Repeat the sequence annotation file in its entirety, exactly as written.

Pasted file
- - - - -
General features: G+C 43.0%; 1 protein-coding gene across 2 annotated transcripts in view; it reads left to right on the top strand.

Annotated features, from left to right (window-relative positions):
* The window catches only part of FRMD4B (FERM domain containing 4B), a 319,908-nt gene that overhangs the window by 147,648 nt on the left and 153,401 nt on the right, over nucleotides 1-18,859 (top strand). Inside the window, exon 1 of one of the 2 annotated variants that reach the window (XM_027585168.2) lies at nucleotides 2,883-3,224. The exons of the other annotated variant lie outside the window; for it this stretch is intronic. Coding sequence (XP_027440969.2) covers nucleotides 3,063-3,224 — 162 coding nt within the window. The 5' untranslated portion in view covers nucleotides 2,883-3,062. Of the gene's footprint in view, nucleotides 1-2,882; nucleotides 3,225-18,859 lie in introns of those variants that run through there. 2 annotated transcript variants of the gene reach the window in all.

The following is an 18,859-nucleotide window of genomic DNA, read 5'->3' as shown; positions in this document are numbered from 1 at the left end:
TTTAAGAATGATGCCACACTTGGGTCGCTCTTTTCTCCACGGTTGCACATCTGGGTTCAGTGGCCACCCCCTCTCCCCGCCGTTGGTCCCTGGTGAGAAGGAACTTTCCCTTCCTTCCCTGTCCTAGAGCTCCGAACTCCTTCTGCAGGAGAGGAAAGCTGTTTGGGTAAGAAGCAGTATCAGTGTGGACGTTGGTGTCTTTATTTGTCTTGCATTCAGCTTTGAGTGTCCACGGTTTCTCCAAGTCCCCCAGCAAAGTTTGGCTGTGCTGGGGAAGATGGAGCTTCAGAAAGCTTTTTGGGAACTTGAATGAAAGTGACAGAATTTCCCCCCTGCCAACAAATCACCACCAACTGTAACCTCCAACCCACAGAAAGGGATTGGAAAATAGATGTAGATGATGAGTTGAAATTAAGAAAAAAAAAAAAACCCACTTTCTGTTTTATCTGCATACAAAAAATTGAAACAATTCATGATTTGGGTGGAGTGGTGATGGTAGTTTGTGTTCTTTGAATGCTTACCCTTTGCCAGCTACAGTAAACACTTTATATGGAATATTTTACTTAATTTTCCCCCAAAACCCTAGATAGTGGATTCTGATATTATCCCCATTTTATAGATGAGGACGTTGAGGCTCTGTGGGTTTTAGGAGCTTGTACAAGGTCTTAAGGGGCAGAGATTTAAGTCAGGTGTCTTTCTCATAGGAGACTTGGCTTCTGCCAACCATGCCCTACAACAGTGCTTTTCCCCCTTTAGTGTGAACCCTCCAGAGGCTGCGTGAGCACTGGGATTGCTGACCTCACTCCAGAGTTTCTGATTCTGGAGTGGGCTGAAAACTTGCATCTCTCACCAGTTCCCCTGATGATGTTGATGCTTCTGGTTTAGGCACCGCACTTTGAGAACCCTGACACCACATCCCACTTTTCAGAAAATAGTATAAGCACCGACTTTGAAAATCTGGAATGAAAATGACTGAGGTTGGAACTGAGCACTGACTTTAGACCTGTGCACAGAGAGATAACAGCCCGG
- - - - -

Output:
General features: G+C 43.0%; 1 protein-coding gene across 2 annotated transcripts in view; it reads left to right on the top strand.

Annotated features, from left to right (window-relative positions):
* The window catches only part of FRMD4B (FERM domain containing 4B), a 319,908-nt gene that overhangs the window by 147,648 nt on the left and 153,401 nt on the right, over nucleotides 1-18,859 (top strand). Inside the window, exon 1 of one of the 2 annotated variants that reach the window (XM_027585168.2) lies at nucleotides 2,883-3,224. The exons of the other annotated variant lie outside the window; for it this stretch is intronic. Coding sequence (XP_027440969.2) covers nucleotides 3,063-3,224 — 162 coding nt within the window. The 5' untranslated portion in view covers nucleotides 2,883-3,062. Of the gene's footprint in view, nucleotides 1-2,882; nucleotides 3,225-18,859 lie in introns of those variants that run through there. 2 annotated transcript variants of the gene reach the window in all.

The following is an 18,859-nucleotide window of genomic DNA, read 5'->3' as shown; positions in this document are numbered from 1 at the left end:
TTTAAGAATGATGCCACACTTGGGTCGCTCTTTTCTCCACGGTTGCACATCTGGGTTCAGTGGCCACCCCCTCTCCCCGCCGTTGGTCCCTGGTGAGAAGGAACTTTCCCTTCCTTCCCTGTCCTAGAGCTCCGAACTCCTTCTGCAGGAGAGGAAAGCTGTTTGGGTAAGAAGCAGTATCAGTGTGGACGTTGGTGTCTTTATTTGTCTTGCATTCAGCTTTGAGTGTCCACGGTTTCTCCAAGTCCCCCAGCAAAGTTTGGCTGTGCTGGGGAAGATGGAGCTTCAGAAAGCTTTTTGGGAACTTGAATGAAAGTGACAGAATTTCCCCCCTGCCAACAAATCACCACCAACTGTAACCTCCAACCCACAGAAAGGGATTGGAAAATAGATGTAGATGATGAGTTGAAATTAAGAAAAAAAAAAAAACCCACTTTCTGTTTTATCTGCATACAAAAAATTGAAACAATTCATGATTTGGGTGGAGTGGTGATGGTAGTTTGTGTTCTTTGAATGCTTACCCTTTGCCAGCTACAGTAAACACTTTATATGGAATATTTTACTTAATTTTCCCCCAAAACCCTAGATAGTGGATTCTGATATTATCCCCATTTTATAGATGAGGACGTTGAGGCTCTGTGGGTTTTAGGAGCTTGTACAAGGTCTTAAGGGGCAGAGATTTAAGTCAGGTGTCTTTCTCATAGGAGACTTGGCTTCTGCCAACCATGCCCTACAACAGTGCTTTTCCCCCTTTAGTGTGAACCCTCCAGAGGCTGCGTGAGCACTGGGATTGCTGACCTCACTCCAGAGTTTCTGATTCTGGAGTGGGCTGAAAACTTGCATCTCTCACCAGTTCCCCTGATGATGTTGATGCTTCTGGTTTAGGCACCGCACTTTGAGAACCCTGACACCACATCCCACTTTTCAGAAAATAGTATAAGCACCGACTTTGAAAATCTGGAATGAAAATGACTGAGGTTGGAACTGAGCACTGACTTTAGACCTGTGCACAGAGAGATAACAGCCCGG